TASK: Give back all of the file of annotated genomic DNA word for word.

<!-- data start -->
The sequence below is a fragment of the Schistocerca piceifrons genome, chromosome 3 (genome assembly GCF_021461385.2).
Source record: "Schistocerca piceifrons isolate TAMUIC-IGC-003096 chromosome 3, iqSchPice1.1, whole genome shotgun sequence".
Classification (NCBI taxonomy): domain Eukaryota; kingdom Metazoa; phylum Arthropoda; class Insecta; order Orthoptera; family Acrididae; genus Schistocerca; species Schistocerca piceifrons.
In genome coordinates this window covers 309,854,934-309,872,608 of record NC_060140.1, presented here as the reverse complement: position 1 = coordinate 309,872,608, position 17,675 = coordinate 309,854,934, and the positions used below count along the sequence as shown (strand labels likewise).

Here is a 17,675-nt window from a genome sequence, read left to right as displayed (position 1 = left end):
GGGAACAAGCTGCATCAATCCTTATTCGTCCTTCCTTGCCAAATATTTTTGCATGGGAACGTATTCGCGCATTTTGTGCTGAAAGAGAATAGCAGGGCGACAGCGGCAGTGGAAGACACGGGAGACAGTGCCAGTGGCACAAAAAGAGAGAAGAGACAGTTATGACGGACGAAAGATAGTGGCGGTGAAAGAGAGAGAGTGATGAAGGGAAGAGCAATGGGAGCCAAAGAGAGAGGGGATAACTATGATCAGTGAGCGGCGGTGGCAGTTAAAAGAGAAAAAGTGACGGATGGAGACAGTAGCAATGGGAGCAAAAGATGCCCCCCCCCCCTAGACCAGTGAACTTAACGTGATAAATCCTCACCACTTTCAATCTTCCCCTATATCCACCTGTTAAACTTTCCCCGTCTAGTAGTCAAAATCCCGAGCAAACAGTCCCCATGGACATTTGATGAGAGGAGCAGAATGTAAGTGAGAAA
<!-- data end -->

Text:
The sequence below is a fragment of the Schistocerca piceifrons genome, chromosome 3 (genome assembly GCF_021461385.2).
Source record: "Schistocerca piceifrons isolate TAMUIC-IGC-003096 chromosome 3, iqSchPice1.1, whole genome shotgun sequence".
Classification (NCBI taxonomy): domain Eukaryota; kingdom Metazoa; phylum Arthropoda; class Insecta; order Orthoptera; family Acrididae; genus Schistocerca; species Schistocerca piceifrons.
In genome coordinates this window covers 309,854,934-309,872,608 of record NC_060140.1, presented here as the reverse complement: position 1 = coordinate 309,872,608, position 17,675 = coordinate 309,854,934, and the positions used below count along the sequence as shown (strand labels likewise).

Here is a 17,675-nt window from a genome sequence, read left to right as displayed (position 1 = left end):
GGGAACAAGCTGCATCAATCCTTATTCGTCCTTCCTTGCCAAATATTTTTGCATGGGAACGTATTCGCGCATTTTGTGCTGAAAGAGAATAGCAGGGCGACAGCGGCAGTGGAAGACACGGGAGACAGTGCCAGTGGCACAAAAAGAGAGAAGAGACAGTTATGACGGACGAAAGATAGTGGCGGTGAAAGAGAGAGAGTGATGAAGGGAAGAGCAATGGGAGCCAAAGAGAGAGGGGATAACTATGATCAGTGAGCGGCGGTGGCAGTTAAAAGAGAAAAAGTGACGGATGGAGACAGTAGCAATGGGAGCAAAAGATGCCCCCCCCCCCTAGACCAGTGAACTTAACGTGATAAATCCTCACCACTTTCAATCTTCCCCTATATCCACCTGTTAAACTTTCCCCGTCTAGTAGTCAAAATCCCGAGCAAACAGTCCCCATGGACATTTGATGAGAGGAGCAGAATGTAAGTGAGAAA